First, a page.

Several lawsuits have been filed against these insurance companies for discriminating against people living with HIV/AIDS by forcing them into mail order pharmacies. Consumer Watchdog has been successful in settling lawsuits with Anthem Blue Cross and United Healthcare. At this time there are active lawsuits against Aetna and Cigna. Will CVS Caremark and Express Scripts be next? We can only hope so.

The HIV Continuum of Care shows that of the 86% of people diagnosed with HIV, only 40% are engaged in care; 37% are prescribed antiretroviral therapy and only 30% are virally suppressed.[3]  I believe that mail order pharmacies would never improve the number of people virally suppressed, in fact this practice could make the number of people virally suppressed even worse…and here is why:

  • Choice. People living with HIV/AIDS are denied choice and are forced to abandon their local community HIV pharmacists that they have established relationships. 
  • Discrimination. People living with HIV/AIDS (and HCV) are discriminated against. All the lawsuits that have been filed demonstrate this clearly.
  • Privacy. These plans threaten patient privacy. Confidentiality is paramount for people living with HIV/AIDS. Receiving prescriptions via mail where they live or work often breaches patient confidentiality. 
  • Sensitivity. This is a major issue and many people living with HIV/AIDS feel uncomfortable discussing their situation over the phone with people they do not know or understand them. It is usually very difficult to get in touch with the pharmacies. Clients call and are shuttled from person to person in the phone tree, causing further stress and there is no continuity of ever speaking to the same person. The responsibility is on the patient to contact the pharmacy not the other way around. People working the phones are usually not trained in the HIV Continuum of Care and are usually not sensitive to people living with HIV/AIDS and related issues. With some insurance companies their call centers are outsourced to other countries, where the callers have no idea how to deal with clients and solve their issues. One client was told by the mail-order pharmacy that they could not mail to a PO Box but could deliver it to his work or to a neighbor.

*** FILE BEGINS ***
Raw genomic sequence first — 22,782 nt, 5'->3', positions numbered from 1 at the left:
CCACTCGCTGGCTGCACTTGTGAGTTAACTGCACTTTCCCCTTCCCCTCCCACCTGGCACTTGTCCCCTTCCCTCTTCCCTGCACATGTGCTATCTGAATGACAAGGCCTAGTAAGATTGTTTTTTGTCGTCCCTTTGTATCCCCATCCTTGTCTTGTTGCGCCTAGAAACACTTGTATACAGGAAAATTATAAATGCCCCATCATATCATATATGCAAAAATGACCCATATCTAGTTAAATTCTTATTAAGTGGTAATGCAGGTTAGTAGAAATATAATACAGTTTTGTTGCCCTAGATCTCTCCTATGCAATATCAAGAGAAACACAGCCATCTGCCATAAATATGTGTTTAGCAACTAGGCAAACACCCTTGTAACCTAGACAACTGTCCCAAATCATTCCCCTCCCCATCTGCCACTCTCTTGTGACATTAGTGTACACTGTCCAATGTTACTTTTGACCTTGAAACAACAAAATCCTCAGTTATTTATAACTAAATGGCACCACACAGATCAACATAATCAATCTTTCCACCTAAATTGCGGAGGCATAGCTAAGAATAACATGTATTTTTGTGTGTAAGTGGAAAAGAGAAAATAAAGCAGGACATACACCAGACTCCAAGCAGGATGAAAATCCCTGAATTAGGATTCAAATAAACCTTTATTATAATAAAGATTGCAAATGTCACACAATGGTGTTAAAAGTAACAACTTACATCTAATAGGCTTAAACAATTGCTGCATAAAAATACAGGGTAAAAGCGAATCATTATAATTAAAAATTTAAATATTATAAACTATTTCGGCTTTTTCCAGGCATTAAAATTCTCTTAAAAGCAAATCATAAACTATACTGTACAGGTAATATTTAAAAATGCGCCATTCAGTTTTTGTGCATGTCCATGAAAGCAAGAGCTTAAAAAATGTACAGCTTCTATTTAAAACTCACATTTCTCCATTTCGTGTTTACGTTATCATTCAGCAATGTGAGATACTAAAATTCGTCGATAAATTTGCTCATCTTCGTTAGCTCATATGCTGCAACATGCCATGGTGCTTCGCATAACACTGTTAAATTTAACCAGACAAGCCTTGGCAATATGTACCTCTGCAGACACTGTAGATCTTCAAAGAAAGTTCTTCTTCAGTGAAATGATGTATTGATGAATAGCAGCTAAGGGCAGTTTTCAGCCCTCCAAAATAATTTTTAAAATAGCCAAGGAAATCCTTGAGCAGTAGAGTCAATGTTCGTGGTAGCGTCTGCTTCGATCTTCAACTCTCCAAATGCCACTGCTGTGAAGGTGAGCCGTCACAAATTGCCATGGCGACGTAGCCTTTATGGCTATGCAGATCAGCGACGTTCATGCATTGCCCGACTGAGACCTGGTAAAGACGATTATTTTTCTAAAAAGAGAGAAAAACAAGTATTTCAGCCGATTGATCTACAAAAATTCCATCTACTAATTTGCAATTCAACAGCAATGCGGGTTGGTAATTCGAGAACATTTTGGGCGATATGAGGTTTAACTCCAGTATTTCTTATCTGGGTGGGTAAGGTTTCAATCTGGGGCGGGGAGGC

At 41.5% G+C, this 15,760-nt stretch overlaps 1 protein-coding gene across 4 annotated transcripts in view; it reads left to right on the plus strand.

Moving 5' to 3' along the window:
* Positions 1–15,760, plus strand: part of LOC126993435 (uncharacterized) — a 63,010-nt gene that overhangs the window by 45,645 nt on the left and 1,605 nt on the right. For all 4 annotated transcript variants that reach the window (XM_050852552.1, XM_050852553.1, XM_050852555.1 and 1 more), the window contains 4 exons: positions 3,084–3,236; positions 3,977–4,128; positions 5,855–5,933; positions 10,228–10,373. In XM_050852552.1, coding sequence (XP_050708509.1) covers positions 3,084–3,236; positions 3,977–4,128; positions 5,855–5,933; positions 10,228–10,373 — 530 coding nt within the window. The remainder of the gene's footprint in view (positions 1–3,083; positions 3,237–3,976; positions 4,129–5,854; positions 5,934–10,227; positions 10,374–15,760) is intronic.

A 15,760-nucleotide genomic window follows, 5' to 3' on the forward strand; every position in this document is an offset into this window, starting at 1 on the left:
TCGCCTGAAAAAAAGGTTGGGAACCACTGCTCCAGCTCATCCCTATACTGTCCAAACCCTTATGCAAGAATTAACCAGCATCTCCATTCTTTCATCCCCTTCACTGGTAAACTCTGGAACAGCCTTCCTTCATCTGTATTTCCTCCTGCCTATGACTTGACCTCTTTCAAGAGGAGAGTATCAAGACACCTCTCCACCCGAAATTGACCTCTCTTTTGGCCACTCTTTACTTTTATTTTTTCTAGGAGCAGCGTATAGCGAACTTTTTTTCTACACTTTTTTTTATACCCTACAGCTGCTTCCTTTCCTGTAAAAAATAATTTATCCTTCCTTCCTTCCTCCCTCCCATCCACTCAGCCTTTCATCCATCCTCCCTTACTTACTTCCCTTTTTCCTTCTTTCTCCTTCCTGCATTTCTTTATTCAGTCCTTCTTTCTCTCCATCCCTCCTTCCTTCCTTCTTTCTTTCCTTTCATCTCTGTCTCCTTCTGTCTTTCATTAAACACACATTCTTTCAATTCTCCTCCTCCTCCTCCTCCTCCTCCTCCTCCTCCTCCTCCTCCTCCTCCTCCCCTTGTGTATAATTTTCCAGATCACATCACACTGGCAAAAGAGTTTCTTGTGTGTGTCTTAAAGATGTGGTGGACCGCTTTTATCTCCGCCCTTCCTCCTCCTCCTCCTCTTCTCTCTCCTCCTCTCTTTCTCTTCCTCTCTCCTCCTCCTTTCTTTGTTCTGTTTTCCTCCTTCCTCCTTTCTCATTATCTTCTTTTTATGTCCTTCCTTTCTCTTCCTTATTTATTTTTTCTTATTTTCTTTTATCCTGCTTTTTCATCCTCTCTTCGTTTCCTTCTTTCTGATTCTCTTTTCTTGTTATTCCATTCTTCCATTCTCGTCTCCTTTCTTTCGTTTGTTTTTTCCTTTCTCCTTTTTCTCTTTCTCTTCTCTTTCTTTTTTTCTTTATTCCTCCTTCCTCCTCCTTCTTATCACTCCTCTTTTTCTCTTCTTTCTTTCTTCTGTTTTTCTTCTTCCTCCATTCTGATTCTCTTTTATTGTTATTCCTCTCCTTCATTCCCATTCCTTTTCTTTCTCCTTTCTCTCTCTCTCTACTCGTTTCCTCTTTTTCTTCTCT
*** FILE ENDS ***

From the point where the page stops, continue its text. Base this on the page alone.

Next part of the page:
• Drug Interactions. Disjointed pharmacy services result in life threatening consequences. Mail order pharmacies are only interested in filling the “specialty” prescriptions for clients, and therefore only supply HIV antiretrovirals or HCV medications. They encourage clients to get the rest of their medications from their local pharmacies (the pharmacies they know, like and trust and have established relationships). This tactic is catastrophic and can result in major drug-drug interactions and negative clinical outcomes. The mail-order pharmacy has no idea (nor do they care) what other medications including over the counter medications, vitamins, supplements and even street drugs the client is using. As a pharmacist and healthcare provider this a major cause for concern and proof that the mail-order hype that they provide better care is just plain wrong. 
  • Coordination. There is no coordination of care. The HIV Continuum of Care is not about filling and billing the medications, throwing it in the mail and hoping it arrives on time. People living with HIV/AIDS, as well as HCV, need coordination of care such as referrals to physicians, mental health providers, ASO’s, support groups, legal aid, community resources just to name a few; and their local trusted HIV pharmacist can provide this coordination of care….the mail order pharmacy cannot provide it.
  • Timeliness. Prescriptions arriving late. Mail-order pharmacies are notorious for poor service and having prescriptions arrive late. Adherence is paramount with antiretroviral medications. We know that adherence must be 95% or better. When clients don’t receive their medications on time, the pharmacy is promoting non-adherence, which is completely unacceptable. In my experience, it happens more often than not, clients become even further stressed out and they reach out to their local HIV pharmacist….yes the one they have a relationship with, who they know, like and trust. The local pharmacy then has to try to solve the problem caused by the mail-order pharmacy.